Getting in the School Door…and Staying There
Most youth media organizations wanting to reach a diverse group of young people consider, at some point, collaborating with schools. “Let’s face it,” says Kathleen Tyner, who teaches at the University of Texas and helps bring media education to schools, “schools are where the kids are, and the kids are hungry for this.”
But partnering with schools can be tricky. Schools have their own culture and language, which can be difficult to penetrate. Once in the door, maintaining relationships with teachers and administrators is vital to a program’s success, and generally that responsibility falls squarely on the nonprofit. But with know-how and some strategizing, it can be done. The following are tips from youth media groups who have made school partnerships work.
Be Sure It’s for You
Make sure partnering with schools is in line with your organization’s mission and long-term goals. If your mission is to change the representation of youth in the media, it would likely be a better investment to partner with a local media outlet. “If a youth media organization really clarified their goals and purpose, they might decide that they aren’t educators but activists, in which case working with schools might not be for them,” says Tyner.
But if your mission is to get more young people exposed to your curricula or to youth-produced media, working with schools can help.
Identify Who You Want to Work With
Consider starting in an after-school program. These generally have less bureaucracy than do schools, making them more receptive to partnering with nonprofits. And demonstrating your program’s value to teachers and administrators in an after-school setting can be a first step to integrating into the school day.
If your organization’s goal is to reach as many schools as possible, or to bring media-making to underserved schools, consider training teachers. San Francisco-based Streetside Stories, which has worked with schools for 14 years, runs 8 days of classes in about 10 different schools a year. They teach students and teachers alike, so that when they move on to a new school, the teachers continue their work.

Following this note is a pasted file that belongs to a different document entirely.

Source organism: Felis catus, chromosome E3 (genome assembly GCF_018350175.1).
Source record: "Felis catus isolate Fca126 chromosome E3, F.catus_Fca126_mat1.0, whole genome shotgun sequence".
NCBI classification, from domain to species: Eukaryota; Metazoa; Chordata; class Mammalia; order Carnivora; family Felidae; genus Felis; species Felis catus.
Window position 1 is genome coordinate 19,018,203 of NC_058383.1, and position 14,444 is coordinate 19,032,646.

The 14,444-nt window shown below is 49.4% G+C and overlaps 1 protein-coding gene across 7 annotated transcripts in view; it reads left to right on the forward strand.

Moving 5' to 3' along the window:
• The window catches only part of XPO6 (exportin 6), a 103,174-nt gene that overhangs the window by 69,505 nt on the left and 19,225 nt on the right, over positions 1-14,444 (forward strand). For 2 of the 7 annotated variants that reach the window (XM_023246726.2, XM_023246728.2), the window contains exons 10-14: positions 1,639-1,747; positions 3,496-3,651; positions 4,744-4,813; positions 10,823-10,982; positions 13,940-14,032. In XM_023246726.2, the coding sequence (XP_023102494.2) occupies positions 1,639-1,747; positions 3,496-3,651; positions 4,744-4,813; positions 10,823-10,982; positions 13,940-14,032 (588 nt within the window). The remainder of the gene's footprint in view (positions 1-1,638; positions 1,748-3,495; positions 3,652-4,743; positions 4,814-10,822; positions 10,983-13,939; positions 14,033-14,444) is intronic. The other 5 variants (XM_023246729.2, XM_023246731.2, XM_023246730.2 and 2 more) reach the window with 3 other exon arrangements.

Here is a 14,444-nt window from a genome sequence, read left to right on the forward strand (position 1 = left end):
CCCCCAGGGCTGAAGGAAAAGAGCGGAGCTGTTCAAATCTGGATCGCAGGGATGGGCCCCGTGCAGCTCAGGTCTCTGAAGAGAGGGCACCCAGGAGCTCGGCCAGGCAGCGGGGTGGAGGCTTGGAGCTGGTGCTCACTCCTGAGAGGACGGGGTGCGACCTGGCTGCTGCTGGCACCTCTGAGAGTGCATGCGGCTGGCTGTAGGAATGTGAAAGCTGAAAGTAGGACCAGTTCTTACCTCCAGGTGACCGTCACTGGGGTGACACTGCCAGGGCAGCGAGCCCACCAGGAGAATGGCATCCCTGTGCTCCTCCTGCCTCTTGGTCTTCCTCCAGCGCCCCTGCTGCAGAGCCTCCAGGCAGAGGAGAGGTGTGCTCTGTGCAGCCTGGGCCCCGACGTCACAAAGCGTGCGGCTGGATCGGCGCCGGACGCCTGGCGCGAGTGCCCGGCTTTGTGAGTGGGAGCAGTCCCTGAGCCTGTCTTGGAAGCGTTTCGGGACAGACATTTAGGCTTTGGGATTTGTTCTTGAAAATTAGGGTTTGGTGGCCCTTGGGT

Identify What Subject Area You Want to Work In
Figure out how exactly you want to contribute to the school day. “Is it helping a language-arts class videotape spoken-word poetry performances, or helping a social studies class with a video about the Vietnam or Iraq war, or a math class as it captures how many times a wheel rotates per minute?” asks Dave Yanofsky, programming director of UthTV. Yanofksy used to head Just Think, which produces school curricula. “Unless teachers can see and understand exactly what part of their curriculum media production will fit into, it will be a hard sell.”
Schools are under significant pressure to have students master the state standards, or learning benchmarks, on which they are tested. Identify how your lessons coincide with standards in the subject area you wish to work in. When creating curricula, staff at Streetside Stories review the state standards listed on the California Department of Education website. When approaching new schools, executive director Linda Johnson shows teachers and administrators which standards each of their lessons meets. “Schools are under such stress, but you can’t help them if you don’t understand their discourse and their priorities,” explains Johnson.
Johnson advises sticking to state subject standards, as opposed to national standards, as those are the ones schools are held accountable to.
Articulate Your Goals and Values Clearly and Quickly